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Venus Blindfolding Cupid

Vecellio Titian

(Pieve di Cadore 1488-90 - Venice 1576)

In all likelihood, this painting entered the Borghese Collection in 1608, when it was given to Scipione Borghese by Cardinal Paolo Emilio Sfondrati. The circumstances of the commissioning of the work are unknown; similarly, it is difficult to interpret its meaning, as critics have proposed a variety of readings over time.

The splendid female figure seated on the left of the painting is shown as she resolutely blindfolds the winged cupid in her lap, while behind her a second cupid devotes his full attention to the operation. On the right, two women – most likely the nymphs Dori and Armilla – approach the scene bearing a bow and a quiver.

Critics believe that the work dates to the later years of Titian’s career, which were marked by a particular mode of applying colour, characterised by means of brushstrokes that produce vibrant illuminating effects.

Object details

1560-1565 ca.
oil on canvas
cm 116 x 184

Gilded frame with painted shells and heads of cupids, realised by gilder Annibale Durante in 1613.


(?) Rome, Cardinal Paolo Emilio Sfondrati, 1608 (Della Pergola 1955); Rome, Cardinal Scipione Borghese, 1613 (Francucci 1613); Inv, 1700, room V, no. 43; Inventario Fidecommissario 1833, p. 9, no. 35; purchased by Italian state, 1902.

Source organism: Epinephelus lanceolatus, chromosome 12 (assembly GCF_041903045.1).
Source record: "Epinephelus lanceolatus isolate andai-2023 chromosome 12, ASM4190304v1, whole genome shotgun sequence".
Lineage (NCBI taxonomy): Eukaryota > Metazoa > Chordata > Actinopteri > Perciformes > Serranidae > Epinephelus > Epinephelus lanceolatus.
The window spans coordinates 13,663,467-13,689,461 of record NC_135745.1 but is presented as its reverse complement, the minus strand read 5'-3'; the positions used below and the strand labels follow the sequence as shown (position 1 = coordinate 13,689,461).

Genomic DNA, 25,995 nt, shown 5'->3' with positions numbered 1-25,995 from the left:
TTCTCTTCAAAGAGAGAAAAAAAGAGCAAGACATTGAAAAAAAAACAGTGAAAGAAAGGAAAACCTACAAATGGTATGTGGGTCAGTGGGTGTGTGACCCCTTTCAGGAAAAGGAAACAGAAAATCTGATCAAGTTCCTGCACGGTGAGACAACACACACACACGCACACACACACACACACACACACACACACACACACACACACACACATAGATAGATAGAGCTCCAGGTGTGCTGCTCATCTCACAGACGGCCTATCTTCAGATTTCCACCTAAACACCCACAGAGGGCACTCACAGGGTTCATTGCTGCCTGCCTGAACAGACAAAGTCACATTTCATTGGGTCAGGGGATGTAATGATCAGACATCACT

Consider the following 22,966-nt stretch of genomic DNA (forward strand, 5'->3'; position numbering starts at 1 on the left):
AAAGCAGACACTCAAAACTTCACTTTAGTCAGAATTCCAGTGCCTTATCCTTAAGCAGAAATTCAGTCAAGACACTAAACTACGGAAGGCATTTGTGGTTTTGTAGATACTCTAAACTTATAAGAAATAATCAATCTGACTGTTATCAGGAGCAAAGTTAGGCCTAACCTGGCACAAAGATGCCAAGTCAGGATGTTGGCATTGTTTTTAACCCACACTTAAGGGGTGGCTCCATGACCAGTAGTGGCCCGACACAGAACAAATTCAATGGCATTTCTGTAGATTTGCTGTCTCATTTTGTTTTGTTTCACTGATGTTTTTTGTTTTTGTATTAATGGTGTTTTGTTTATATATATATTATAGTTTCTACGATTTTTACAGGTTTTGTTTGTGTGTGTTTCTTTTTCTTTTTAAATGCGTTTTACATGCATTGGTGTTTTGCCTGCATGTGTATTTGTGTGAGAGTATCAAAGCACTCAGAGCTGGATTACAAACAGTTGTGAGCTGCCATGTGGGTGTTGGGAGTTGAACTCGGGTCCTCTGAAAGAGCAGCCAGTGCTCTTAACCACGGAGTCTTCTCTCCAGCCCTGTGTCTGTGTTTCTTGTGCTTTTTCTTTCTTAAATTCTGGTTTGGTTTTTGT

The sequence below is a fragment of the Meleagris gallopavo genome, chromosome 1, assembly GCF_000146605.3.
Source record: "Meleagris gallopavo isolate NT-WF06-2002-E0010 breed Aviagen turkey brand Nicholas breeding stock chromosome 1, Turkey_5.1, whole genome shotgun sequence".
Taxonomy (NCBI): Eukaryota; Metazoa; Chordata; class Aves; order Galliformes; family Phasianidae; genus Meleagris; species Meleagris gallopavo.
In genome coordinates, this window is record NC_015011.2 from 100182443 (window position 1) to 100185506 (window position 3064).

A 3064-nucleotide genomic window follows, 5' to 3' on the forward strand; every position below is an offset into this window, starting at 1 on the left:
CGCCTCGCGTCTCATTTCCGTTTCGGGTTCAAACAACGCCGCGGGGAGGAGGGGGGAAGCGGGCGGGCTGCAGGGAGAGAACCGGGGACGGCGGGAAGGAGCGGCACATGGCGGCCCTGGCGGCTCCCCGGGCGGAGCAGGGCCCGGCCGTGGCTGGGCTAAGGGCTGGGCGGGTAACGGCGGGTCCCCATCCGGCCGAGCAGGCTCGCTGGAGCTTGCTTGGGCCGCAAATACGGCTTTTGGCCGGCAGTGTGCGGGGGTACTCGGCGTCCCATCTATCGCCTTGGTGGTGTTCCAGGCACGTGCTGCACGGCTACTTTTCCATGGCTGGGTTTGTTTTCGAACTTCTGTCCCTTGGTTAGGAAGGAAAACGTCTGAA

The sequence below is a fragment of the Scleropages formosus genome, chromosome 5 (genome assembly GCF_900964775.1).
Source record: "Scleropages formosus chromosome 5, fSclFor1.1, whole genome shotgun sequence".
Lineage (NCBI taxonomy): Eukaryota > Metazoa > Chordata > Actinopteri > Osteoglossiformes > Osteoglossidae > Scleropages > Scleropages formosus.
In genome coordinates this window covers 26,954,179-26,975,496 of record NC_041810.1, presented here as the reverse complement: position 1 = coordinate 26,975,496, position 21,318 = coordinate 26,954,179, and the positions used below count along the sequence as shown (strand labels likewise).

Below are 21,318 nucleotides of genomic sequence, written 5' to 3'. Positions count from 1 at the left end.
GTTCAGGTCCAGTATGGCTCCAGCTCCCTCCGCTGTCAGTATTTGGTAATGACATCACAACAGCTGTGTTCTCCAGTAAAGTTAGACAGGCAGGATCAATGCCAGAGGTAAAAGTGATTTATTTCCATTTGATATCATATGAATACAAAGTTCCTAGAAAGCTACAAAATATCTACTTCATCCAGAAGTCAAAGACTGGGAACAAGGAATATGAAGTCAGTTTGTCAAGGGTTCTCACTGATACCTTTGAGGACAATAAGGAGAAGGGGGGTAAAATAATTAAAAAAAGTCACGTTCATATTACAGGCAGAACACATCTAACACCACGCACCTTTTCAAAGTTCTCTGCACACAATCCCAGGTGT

• 1935 Venezia, Cà Pesaro;
  • 1980 Tokyo, The National Museum of Western Art;
  • 1982 Roma, Museo Nazionale di Palazzo Venezia;
  • 1985 Roma, Museo Nazionale di Palazzo Venezia;
  • 1986 San Pietroburgo, Hermitage;
  • 1990 Venezia, Palazzo Ducale;
  • 1990 Washington, National Gallery of Art;
  • 1993 Parigi, Galeries Nationales d’Exposition du Grand Palais;
  • 1995 Roma, Palazzo delle Esposizioni;
  • 2003 Madrid, Museo Nacional del Prado;
  • 2004, Oslo, Nasjonal Galleriet;
  • 2006 Gerusalemme, Museo Israel;
  • 2007 Mosca, The State Tretjakov Gallery
  • 2007-2008 Vienna, Kunsthistorisches Museum;
  • 2008 Venezia, Gallerie dell’Accademia;
  • 2008-2009 New York, The Metropolitan Museum of Art;
  • 2013 Mosca, Museo Puskin;
  • 2013 Roma, Scuderie del Quirinale;